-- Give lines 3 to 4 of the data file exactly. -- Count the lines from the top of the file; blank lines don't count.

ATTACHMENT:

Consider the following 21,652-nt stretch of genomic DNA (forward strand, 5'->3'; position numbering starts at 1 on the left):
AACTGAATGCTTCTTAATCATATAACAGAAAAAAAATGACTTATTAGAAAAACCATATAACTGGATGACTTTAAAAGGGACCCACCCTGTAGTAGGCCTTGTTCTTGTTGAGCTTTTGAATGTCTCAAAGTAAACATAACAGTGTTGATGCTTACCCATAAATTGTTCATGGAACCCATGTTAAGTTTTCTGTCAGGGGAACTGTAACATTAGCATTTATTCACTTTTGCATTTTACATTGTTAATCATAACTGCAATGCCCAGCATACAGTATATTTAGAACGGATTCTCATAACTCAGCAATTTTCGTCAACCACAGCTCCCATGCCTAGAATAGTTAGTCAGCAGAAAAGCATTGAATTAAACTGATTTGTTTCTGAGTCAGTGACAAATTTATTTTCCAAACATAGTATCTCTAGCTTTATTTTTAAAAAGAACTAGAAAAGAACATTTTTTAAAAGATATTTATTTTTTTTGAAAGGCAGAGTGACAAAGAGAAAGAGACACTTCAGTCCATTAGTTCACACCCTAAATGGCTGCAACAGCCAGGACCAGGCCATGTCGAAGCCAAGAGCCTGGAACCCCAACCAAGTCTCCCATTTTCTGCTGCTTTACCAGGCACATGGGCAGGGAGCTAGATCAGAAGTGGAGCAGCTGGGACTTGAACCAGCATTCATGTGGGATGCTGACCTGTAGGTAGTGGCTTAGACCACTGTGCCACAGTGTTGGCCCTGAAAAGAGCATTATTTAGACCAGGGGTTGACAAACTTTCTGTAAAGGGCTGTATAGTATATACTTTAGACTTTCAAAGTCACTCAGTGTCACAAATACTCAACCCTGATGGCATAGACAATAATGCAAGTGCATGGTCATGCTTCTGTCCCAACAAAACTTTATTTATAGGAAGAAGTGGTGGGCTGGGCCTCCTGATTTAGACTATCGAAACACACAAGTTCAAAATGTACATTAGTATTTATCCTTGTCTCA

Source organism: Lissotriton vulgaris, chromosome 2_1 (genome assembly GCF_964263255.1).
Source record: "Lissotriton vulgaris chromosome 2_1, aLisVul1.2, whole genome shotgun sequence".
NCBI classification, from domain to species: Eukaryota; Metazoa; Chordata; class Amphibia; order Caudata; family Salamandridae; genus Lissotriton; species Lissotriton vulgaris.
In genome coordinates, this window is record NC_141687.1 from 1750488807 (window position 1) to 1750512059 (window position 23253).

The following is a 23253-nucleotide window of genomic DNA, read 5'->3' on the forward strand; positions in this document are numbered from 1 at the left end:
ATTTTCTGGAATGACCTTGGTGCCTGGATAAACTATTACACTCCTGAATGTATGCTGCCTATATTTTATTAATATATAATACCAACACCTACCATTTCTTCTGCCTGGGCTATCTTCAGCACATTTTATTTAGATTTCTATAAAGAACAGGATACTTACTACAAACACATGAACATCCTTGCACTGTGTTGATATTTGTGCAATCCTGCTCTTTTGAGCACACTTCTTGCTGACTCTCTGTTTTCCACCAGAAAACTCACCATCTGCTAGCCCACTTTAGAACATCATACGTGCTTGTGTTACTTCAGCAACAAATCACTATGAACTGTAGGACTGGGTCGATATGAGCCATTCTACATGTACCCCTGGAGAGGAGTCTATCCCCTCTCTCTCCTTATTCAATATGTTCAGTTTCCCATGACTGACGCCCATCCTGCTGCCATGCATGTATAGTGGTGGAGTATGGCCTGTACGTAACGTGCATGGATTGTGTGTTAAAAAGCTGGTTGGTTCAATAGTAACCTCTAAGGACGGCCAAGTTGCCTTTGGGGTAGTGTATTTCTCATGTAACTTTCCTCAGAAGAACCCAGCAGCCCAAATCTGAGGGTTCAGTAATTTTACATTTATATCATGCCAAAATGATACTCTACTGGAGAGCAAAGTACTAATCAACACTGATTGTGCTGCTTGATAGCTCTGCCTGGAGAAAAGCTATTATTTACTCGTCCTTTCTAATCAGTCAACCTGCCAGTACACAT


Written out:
Source organism: Lissotriton vulgaris, chromosome 2_1 (genome assembly GCF_964263255.1).
Source record: "Lissotriton vulgaris chromosome 2_1, aLisVul1.2, whole genome shotgun sequence".